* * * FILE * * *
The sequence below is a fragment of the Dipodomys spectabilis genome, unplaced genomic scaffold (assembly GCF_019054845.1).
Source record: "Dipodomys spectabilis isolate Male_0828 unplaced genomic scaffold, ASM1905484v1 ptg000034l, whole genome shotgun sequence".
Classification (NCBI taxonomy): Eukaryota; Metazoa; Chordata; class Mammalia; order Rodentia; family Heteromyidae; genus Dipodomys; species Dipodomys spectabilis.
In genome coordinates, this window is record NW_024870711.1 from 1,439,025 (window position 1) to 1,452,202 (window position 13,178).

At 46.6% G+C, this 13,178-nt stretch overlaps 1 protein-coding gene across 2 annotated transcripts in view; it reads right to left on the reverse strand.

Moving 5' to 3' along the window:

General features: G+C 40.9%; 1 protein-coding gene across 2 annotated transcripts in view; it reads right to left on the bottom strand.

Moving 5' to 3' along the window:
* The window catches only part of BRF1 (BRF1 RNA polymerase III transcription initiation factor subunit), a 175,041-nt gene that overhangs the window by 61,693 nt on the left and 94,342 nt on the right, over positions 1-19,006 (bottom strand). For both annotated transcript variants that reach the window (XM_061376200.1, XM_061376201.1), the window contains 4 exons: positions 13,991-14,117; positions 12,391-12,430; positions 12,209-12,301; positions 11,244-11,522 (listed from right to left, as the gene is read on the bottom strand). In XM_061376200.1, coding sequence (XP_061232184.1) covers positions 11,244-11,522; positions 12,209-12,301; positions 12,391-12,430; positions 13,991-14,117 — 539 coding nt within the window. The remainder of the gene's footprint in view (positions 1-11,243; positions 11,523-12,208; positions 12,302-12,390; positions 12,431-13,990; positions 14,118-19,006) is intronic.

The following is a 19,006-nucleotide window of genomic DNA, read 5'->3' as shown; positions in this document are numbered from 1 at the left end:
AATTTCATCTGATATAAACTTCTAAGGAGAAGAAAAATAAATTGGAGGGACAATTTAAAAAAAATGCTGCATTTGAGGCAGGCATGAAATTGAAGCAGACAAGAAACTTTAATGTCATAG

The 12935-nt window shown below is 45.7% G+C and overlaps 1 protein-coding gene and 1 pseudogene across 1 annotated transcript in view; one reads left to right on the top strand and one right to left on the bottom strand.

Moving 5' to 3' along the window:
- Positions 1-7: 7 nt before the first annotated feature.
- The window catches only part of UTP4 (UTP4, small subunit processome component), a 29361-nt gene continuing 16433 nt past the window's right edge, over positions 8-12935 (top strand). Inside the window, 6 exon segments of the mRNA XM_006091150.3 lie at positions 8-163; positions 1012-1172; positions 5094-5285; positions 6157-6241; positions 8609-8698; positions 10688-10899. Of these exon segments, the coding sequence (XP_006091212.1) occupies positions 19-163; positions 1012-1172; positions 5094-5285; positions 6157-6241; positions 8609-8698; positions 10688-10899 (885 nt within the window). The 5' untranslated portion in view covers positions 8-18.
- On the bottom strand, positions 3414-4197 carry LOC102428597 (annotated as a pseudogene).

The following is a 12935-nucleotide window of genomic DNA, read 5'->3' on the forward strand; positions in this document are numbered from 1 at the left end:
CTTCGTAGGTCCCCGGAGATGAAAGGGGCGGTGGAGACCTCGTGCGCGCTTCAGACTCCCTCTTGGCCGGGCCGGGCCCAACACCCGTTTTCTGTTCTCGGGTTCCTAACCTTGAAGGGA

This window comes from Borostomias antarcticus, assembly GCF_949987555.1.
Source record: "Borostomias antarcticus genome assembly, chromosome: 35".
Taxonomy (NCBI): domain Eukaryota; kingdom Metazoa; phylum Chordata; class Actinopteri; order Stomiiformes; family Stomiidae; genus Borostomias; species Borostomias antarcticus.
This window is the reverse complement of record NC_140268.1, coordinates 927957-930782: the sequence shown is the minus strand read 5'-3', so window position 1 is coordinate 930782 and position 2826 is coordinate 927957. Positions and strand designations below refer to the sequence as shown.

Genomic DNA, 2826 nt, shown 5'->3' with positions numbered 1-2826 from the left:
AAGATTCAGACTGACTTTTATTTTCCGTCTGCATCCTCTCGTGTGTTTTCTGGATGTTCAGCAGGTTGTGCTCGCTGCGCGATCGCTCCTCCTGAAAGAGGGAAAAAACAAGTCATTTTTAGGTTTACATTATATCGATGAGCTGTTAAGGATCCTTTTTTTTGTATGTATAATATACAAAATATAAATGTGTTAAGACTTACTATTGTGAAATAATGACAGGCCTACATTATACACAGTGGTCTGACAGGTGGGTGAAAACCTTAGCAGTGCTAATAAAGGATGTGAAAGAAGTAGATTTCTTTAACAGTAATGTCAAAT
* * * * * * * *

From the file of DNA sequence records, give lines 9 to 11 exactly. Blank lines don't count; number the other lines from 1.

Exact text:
* The window catches only part of BRF1 (BRF1 RNA polymerase III transcription initiation factor subunit), a 175,041-nt gene that overhangs the window by 61,693 nt on the left and 94,342 nt on the right, over positions 1-19,006 (bottom strand). For both annotated transcript variants that reach the window (XM_061376200.1, XM_061376201.1), the window contains 4 exons: positions 13,991-14,117; positions 12,391-12,430; positions 12,209-12,301; positions 11,244-11,522 (listed from right to left, as the gene is read on the bottom strand). In XM_061376200.1, coding sequence (XP_061232184.1) covers positions 11,244-11,522; positions 12,209-12,301; positions 12,391-12,430; positions 13,991-14,117 — 539 coding nt within the window. The remainder of the gene's footprint in view (positions 1-11,243; positions 11,523-12,208; positions 12,302-12,390; positions 12,431-13,990; positions 14,118-19,006) is intronic.

The following is a 19,006-nucleotide window of genomic DNA, read 5'->3' as shown; positions in this document are numbered from 1 at the left end:
AATTTCATCTGATATAAACTTCTAAGGAGAAGAAAAATAAATTGGAGGGACAATTTAAAAAAAATGCTGCATTTGAGGCAGGCATGAAATTGAAGCAGACAAGAAACTTTAATGTCATAG